A Look at GUIDs

  • Andy Warren

    SSC Guru

    Points: 119676

    Comments posted to this topic are about the content posted at http://www.sqlservercentral.com/columnists/awarren/alookatguids.asp

  • Richard Yeo

    SSC Journeyman

    Points: 94

    If you are writing cross platform code then using GUID's could certainly be useful. Different RDBMS's implement Identity columns in different ways. Returning Indentity values has always been a bit of a pain. I can see advantages of using GUID's particularly if you don't like using stored procedures and keep your logic in the middle tier.

  • Jamie Thomson

    SSChampion

    Points: 11805

    Not a bad article Andy. I learnt some stuff I didn't know before.

    Having said that, the article was a "How" to use them. I would really likemto see a "Why" I should use them Specifically, why would i use them rather than generate sequential IDs (which is what I do currently - I don't use IDENTITY).

    -Jamie

     

  • Jonathan Schafer

    SSC Enthusiast

    Points: 186

    I never use GUID's as primary keys.  However, I have found them very useful in the following scenario.  Because the generated numbers are essentially random and unique, whenever I need to randomly select a number of records from a group, I assign a GUID to each row.  Assume a table with 1000 records and I want to select 100 at random.  I can assign a GUID to each row, and then select the top 100 ordering by the GUID.  Because the generated GUID's are random, I know that the rows that get selected will be sufficiently randomized.  This has worked well for me in the past.

    Jonathan

  • Stewart Joslyn

    SSCertifiable

    Points: 6131

    There always is the risk that GUIDs are only unique if the network cards generating them have unique ids. They're supposed to but not if they're clones!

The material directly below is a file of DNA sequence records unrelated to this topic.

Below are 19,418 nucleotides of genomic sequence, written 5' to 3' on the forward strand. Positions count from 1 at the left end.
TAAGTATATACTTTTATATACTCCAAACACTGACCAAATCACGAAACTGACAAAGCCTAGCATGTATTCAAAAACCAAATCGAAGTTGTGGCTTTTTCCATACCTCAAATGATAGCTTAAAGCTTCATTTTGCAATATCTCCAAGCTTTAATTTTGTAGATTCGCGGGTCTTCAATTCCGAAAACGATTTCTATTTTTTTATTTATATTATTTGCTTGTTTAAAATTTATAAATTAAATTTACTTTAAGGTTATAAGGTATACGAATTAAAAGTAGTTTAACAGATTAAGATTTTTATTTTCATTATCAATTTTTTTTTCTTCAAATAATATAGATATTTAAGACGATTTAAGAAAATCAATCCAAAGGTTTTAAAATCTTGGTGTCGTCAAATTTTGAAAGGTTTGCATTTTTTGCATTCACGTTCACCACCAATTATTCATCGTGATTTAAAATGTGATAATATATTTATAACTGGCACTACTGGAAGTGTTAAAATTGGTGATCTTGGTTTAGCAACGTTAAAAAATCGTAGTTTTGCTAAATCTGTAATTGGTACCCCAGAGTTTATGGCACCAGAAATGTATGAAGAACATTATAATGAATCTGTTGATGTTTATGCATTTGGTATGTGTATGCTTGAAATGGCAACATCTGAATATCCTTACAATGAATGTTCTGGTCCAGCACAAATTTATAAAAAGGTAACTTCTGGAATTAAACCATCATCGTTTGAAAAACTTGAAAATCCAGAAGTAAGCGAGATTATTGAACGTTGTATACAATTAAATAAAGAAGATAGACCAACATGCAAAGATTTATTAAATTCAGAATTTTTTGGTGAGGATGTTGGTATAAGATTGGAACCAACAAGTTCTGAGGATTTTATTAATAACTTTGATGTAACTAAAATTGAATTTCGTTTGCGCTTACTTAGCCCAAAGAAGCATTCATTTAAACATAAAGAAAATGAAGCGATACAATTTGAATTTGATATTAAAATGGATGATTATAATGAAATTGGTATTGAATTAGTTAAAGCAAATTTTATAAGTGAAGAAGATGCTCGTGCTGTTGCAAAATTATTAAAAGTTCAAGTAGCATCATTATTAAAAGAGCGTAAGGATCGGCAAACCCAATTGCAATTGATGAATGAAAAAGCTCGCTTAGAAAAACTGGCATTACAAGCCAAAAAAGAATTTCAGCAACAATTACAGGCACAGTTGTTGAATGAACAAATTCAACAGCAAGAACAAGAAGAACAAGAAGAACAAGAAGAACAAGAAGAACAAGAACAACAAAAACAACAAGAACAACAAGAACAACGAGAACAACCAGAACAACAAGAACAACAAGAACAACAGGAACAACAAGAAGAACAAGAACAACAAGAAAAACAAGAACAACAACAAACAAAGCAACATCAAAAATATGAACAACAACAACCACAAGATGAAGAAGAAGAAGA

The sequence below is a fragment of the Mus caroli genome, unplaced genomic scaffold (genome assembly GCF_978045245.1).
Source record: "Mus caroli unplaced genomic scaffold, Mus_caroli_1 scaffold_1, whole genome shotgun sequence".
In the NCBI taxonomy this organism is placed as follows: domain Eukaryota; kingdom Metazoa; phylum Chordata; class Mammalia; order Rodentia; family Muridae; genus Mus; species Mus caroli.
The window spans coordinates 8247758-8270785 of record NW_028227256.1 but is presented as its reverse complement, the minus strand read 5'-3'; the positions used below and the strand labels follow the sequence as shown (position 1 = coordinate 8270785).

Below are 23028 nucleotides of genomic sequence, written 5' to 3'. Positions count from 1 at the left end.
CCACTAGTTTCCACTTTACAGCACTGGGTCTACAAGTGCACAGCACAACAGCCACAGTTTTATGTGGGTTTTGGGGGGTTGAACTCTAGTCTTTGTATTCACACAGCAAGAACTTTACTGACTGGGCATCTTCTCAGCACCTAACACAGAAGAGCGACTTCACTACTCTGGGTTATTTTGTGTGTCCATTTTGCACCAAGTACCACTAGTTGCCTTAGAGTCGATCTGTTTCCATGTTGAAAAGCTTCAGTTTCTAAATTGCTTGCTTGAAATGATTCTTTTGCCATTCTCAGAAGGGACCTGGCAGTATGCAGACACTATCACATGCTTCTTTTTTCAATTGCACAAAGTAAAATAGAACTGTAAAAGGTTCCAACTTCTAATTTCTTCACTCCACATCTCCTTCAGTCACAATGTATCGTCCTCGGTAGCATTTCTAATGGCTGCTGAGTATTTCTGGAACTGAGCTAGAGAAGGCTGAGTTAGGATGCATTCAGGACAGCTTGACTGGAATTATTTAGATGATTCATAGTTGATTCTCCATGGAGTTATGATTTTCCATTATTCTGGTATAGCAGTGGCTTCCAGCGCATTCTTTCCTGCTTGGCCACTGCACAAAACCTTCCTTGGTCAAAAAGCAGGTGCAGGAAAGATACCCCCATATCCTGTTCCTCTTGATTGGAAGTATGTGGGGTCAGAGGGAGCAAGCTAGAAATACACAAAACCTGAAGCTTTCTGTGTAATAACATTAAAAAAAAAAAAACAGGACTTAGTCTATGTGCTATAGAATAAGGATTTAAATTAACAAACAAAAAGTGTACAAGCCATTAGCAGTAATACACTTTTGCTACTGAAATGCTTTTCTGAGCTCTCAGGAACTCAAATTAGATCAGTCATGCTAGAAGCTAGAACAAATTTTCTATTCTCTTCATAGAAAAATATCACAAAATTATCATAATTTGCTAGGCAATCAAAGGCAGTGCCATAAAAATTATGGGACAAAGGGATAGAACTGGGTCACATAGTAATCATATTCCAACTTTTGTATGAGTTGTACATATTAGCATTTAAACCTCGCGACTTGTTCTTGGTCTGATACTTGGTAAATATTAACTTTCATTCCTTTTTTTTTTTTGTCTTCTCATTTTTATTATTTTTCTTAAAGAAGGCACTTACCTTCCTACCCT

The scenario of generating ids on the client without the need for round trips is addressed more easily by giving each client an unique integer id (I assume that you know who the clients are - not just anonymous access) and concatenate that with the client's internally generated unique integer ids for each object. That gives, at worst, 8 bytes instead of 16, provides an audit trail identifying the originating client and is human readable.

    I see human readability as a major disadvantage of GUIDs - they make debugging and issue investigation a nightmare!

  • lionfan91

    SSCrazy Eights

    Points: 8794

    GUIDs also add a level of security, as was noted in the article, which is especially important in government and military developed applications. I develop a number of security-related and classified web and client/server applications, and using a GUID as the primary key helps prevent users from seeing records that are not theirs. If we exposed an Identity PK that had values 1 and 4 for a specific user, it doesn't take a rocket scientist to figure out that there are probably records with IDs of 2 and 3 too. Depending on how securely written the app is, it may or may not be easy to get at those records. Very difficult to "guess" like this when using GUIDs. Despite the performance hits a GUID may come with, we find that the benefits of GUIDs from a security point are worth it. This logic probably has merits in other arenas too, especially e-commerce and financial-related systems. My 2 cents... Steve

  • Stewart Joslyn

    SSCertifiable

    Points: 6131

    I take your point but surely this is the very last line of defence. All keys should be internal to the app / db and invisible to the user who should not have any direct access to the tables anyway. All comms, of course, should be encrypted for virtually any system.

  • BobAtDBS

    SSCarpal Tunnel

    Points: 4582

    Excellent, factual article Andy.